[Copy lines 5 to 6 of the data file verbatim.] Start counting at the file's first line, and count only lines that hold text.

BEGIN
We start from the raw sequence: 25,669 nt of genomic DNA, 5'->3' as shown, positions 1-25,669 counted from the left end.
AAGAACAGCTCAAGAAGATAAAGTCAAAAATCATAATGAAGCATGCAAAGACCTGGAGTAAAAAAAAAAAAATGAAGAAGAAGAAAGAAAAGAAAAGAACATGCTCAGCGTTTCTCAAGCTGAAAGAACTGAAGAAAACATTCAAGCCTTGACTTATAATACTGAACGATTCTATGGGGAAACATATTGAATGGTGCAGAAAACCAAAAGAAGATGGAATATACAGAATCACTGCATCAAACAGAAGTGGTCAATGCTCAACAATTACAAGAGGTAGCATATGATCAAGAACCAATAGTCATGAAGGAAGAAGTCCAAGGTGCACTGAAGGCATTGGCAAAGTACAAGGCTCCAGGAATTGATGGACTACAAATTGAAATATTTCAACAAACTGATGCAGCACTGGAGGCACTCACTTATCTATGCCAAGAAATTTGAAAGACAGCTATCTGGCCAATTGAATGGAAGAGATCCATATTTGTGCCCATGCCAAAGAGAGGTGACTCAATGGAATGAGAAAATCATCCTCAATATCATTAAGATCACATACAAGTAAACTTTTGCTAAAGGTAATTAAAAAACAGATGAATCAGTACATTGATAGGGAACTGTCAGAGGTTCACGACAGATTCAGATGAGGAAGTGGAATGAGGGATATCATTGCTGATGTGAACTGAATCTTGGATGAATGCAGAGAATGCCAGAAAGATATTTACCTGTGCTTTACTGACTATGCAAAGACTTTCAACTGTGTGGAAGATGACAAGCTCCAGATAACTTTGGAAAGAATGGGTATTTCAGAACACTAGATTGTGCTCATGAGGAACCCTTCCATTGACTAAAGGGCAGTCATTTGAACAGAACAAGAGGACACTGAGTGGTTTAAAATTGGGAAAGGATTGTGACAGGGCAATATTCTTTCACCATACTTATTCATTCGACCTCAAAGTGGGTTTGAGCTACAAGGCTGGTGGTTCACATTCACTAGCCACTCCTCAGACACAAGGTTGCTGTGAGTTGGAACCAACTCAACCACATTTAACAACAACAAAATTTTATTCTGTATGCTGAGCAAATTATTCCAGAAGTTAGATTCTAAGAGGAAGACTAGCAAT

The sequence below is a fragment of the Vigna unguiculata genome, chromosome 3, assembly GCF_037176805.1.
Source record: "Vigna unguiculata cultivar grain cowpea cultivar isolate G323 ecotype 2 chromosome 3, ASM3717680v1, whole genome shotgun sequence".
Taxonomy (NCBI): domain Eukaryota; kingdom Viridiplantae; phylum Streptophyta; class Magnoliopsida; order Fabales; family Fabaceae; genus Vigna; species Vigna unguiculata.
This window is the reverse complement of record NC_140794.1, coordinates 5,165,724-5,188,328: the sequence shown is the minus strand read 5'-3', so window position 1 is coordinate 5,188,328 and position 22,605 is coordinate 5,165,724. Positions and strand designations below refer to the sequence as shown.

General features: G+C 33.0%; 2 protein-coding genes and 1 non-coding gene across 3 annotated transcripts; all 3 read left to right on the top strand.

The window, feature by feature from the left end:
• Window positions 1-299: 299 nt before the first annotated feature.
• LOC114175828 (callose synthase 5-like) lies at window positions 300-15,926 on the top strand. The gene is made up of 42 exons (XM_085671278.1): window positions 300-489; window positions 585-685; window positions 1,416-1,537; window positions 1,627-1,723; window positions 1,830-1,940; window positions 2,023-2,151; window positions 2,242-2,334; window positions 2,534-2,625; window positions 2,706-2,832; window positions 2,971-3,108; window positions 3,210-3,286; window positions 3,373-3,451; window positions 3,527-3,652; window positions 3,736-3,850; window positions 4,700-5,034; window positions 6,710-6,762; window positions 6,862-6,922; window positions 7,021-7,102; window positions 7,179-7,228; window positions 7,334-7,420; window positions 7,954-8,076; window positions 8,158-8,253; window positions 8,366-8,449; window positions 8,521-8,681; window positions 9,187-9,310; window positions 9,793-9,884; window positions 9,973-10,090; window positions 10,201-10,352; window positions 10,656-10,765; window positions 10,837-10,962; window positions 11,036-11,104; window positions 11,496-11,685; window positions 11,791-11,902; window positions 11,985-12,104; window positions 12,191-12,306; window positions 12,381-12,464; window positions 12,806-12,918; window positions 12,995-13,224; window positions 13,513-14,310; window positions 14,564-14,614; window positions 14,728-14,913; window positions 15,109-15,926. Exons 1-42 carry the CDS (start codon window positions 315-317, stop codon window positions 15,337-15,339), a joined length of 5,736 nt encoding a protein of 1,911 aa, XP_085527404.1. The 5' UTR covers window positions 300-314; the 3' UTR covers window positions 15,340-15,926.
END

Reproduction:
Taxonomy (NCBI): domain Eukaryota; kingdom Viridiplantae; phylum Streptophyta; class Magnoliopsida; order Fabales; family Fabaceae; genus Vigna; species Vigna unguiculata.
This window is the reverse complement of record NC_140794.1, coordinates 5,165,724-5,188,328: the sequence shown is the minus strand read 5'-3', so window position 1 is coordinate 5,188,328 and position 22,605 is coordinate 5,165,724. Positions and strand designations below refer to the sequence as shown.